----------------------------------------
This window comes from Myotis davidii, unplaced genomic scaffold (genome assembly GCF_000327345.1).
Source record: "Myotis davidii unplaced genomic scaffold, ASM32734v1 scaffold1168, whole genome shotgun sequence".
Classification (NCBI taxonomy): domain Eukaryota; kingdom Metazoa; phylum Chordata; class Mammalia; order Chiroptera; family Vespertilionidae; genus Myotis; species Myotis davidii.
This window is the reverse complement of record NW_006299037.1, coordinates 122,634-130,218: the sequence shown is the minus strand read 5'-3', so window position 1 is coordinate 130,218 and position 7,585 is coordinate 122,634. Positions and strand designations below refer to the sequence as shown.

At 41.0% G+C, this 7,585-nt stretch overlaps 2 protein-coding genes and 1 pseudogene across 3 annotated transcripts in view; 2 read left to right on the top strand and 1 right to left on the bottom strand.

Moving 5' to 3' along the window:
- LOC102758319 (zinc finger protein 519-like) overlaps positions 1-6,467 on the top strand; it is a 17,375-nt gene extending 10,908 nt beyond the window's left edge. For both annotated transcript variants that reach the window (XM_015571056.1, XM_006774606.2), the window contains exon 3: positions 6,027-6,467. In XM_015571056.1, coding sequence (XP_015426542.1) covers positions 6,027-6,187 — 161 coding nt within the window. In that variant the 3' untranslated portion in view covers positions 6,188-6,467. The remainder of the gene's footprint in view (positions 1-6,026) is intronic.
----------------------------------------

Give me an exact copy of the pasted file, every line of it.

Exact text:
This window comes from Myotis davidii, unplaced genomic scaffold (genome assembly GCF_000327345.1).
Source record: "Myotis davidii unplaced genomic scaffold, ASM32734v1 scaffold1168, whole genome shotgun sequence".
Classification (NCBI taxonomy): domain Eukaryota; kingdom Metazoa; phylum Chordata; class Mammalia; order Chiroptera; family Vespertilionidae; genus Myotis; species Myotis davidii.
This window is the reverse complement of record NW_006299037.1, coordinates 122,634-130,218: the sequence shown is the minus strand read 5'-3', so window position 1 is coordinate 130,218 and position 7,585 is coordinate 122,634. Positions and strand designations below refer to the sequence as shown.

At 41.0% G+C, this 7,585-nt stretch overlaps 2 protein-coding genes and 1 pseudogene across 3 annotated transcripts in view; 2 read left to right on the top strand and 1 right to left on the bottom strand.

Moving 5' to 3' along the window:
- LOC102758319 (zinc finger protein 519-like) overlaps positions 1-6,467 on the top strand; it is a 17,375-nt gene extending 10,908 nt beyond the window's left edge. For both annotated transcript variants that reach the window (XM_015571056.1, XM_006774606.2), the window contains exon 3: positions 6,027-6,467. In XM_015571056.1, coding sequence (XP_015426542.1) covers positions 6,027-6,187 — 161 coding nt within the window. In that variant the 3' untranslated portion in view covers positions 6,188-6,467. The remainder of the gene's footprint in view (positions 1-6,026) is intronic.